Enduring filmmaker Woody Allen, who landed in a bit of a rut after 2000's irresistible "Small Time Crooks
" with a lineup of mediocrity (2001's "The Curse of the Jade Scorpion
," 2002's "Hollywood Ending
," 2003's "Anything Else
," 2005's "Melinda and Melinda
"), regained his footing with 2005's provocative drama "Match Point
." For the first time in his career, the central setting switched from New York City to London, and with the change in address seemed to come a rejuvenated creativity for the auteur. His latest project, "Scoop," returns him to his comic rootsa landscape where the characters never met a clever barb or sharp one-liner they didn't like. The film isn't on the same level as his best comedies of decades pastthe unoriginal story admittedly throws together random elements from numerous earlier Allen moviesbut it's spry, whimsical and frequently laugh-out-loud funny.
When visiting American and aspiring college journalist Sondra Pransky (Scarlett Johansson) is chosen from the audience to participate in an act for magician Sid Waterman (Woody Allen), she is paid an unexpected visit from deceased ace reporter Joe Strombel (Ian McShane) while locked in a box. It seems Joe, while being led by boat to the Afterlife, has fallen onto some convincing evidence that respected aristocrat Peter Lyman (Hugh Jackman) is the mysterious Tarot Card Killer who is currently terrorizing London. Thunderstruck by the supernatural encounter and convinced that breaking this murder case could be her ticket to a prosperous journalistic career, Sondra enlists the dubious help of Sid. As these two dippy amateur gumshoes set out to find evidence linking Peter to the killingsand Sondra simultaneously finds herself romantically drawn to the handsome possible culpritit becomes clear that their investigation will be more difficult than expected.
"Scoop" is sure to rate as a relative blip on writer-director Woody Allen's extensive résumé, but even as a minor effort the film is a crafty, quick-witted confection that goes down with the ease of ice water on a balmy summer day. The plot threads have been often touched on before by Allenthe humor-laced investigation is reminiscent of 1993's "Manhattan Murder Mystery" and the magic act as initial catalyst was done in "The Curse of the Jade Scorpion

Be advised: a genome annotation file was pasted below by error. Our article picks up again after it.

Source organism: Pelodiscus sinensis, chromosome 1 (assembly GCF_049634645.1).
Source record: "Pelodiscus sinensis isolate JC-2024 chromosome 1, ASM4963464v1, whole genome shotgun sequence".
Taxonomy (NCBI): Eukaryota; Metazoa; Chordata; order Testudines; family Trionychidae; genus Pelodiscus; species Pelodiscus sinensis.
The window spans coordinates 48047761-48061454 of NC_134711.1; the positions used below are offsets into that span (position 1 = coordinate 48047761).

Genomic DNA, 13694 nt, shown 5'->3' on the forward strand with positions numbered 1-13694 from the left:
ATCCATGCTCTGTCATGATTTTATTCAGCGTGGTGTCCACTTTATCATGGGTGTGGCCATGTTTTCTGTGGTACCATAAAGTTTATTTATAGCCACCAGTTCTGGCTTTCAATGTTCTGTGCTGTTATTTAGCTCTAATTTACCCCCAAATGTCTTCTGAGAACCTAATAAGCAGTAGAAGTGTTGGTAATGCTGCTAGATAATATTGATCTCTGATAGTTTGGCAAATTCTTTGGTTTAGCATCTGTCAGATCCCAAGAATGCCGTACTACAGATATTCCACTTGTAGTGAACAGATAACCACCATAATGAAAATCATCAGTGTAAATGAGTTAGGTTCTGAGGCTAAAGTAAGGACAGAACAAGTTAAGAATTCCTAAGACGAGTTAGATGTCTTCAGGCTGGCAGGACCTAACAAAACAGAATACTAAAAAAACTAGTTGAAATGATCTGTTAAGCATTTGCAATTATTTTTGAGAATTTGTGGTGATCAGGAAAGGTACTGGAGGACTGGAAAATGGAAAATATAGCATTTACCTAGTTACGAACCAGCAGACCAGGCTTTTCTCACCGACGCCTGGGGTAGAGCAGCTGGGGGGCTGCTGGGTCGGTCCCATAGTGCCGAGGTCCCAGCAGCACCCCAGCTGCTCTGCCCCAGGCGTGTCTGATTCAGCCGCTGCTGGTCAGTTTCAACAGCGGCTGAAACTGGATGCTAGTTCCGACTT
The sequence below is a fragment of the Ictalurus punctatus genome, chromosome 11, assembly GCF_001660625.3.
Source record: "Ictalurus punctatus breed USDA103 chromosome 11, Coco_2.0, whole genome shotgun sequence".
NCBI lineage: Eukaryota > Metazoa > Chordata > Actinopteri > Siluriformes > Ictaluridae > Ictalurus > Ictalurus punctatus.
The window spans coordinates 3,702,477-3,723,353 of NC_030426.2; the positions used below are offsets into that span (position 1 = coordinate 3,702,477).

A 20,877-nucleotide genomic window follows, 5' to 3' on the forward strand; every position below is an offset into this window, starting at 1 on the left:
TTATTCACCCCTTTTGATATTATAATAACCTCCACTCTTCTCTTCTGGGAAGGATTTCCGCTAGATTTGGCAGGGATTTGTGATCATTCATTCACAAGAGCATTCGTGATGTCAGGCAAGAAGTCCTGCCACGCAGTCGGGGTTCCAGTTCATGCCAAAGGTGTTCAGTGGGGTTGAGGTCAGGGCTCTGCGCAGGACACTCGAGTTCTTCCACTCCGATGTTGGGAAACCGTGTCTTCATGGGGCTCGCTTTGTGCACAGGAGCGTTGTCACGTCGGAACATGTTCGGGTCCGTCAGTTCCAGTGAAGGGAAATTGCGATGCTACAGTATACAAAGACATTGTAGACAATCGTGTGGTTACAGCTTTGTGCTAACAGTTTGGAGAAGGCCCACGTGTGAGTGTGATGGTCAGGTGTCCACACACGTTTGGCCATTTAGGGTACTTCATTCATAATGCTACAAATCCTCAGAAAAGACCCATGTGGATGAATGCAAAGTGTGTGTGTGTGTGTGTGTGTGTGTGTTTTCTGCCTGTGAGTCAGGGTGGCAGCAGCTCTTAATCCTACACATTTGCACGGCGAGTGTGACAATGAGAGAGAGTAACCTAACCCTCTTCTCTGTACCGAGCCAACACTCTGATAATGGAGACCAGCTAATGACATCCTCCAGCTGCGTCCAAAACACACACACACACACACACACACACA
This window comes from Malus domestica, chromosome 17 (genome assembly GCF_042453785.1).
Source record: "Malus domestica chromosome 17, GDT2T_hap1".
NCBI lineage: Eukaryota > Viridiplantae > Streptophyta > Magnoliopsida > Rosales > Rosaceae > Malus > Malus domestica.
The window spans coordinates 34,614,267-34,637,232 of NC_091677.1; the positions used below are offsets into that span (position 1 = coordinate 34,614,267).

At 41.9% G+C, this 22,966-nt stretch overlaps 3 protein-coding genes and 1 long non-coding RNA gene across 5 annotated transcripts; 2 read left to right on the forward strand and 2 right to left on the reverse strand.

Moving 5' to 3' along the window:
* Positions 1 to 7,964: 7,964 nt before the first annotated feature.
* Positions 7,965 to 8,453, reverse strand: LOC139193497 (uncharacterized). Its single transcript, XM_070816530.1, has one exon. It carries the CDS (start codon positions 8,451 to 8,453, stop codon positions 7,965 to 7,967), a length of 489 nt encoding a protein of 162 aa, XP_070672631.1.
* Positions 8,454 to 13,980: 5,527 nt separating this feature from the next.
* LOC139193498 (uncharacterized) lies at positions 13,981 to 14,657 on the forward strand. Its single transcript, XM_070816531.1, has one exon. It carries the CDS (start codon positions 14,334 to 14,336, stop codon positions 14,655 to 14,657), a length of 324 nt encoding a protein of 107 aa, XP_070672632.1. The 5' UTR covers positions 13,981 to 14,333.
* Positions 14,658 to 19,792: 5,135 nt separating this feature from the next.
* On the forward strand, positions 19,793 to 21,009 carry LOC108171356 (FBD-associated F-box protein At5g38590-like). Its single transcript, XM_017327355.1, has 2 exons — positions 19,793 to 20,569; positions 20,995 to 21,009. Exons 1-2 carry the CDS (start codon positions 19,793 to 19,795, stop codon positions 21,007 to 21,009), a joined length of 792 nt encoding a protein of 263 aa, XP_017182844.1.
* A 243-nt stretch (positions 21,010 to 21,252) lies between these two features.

" for examplebut the inadequacies in originality are a small price to pay for the barrage of priceless zingers and asides he throws the viewer's way. Indeed, the tart dialogue and cheerily argumentative back-and-forth camaraderie that develops between Sondra and Sid ("If we put our
heads together, you'll hear a hollow noise," Sondra sarcastically tells Sid at one point) are the real reasons "Scoop" is worth seeing.
Having co-starred in "Match Point
" and now getting the lead in "Scoop," Woody Allen's new muse would seem to be Scarlett Johansson (2003's "Lost in Translation
"). It's easy to see why. Johansson is a young actress of only twenty-one whose effervescence and range is awe-inspiring, nearly unparalleled by other performers in her age range. Her partially daft, partially savvy, partially sex-craved Sondra Pransky is the kind of unforgettable female role Allen has a particular talent in crafting, and Johansson is more than up to the task of filling it. Usually acting in downbeat or at least introspective parts, Johansson embarks on a new side of her career and gets to show off just how naturally funny she can be.
Meanwhile, Woody Allen could play Sid Waterman in his sleep. He is the archetypical Allen characternebbish, neurotic, quirky and privy to stuttering his way toward a showstopping wisecrackbut the actor side of him does it so well that it's tough to quibble. He and Johansson are such a joyful onscreen team that they single-handedly save the rest of the film from getting bogged down in a plot that, when it's not going anywhere special, wavers toward the threadbare. Finally, Hugh Jackman (2006's "X-Men: The Last Stand
") is good at playing the suave Peter Lyman, the is-he-or-isn't-he Tarot Card Killer, but doesn't have much of a chance to join in with Johansson and Allen on the fun.
With the exception of a last-scene development that is a little too dark for its lightweight tone, where "Scoop" ultimately leads is predictable. That's not the point, though, nor does it concern Woody Allen. Instead, the focus is appropriately placed on the punchline of each scene, as Sid and Sondra scurry about trying to crack a mysterythey eventually go so far as to pose as father-daughter gold and silver tycoonswithout the know-how to equal their ambitions. And, even with the laughs-per-minute ratio decreasing the longer the film goes on, it is still one of the purely funnier comedies of the last few months. "Scoop" is about as deep as a plastic kiddie pool, but its loopy eager-to-please charm is considerable.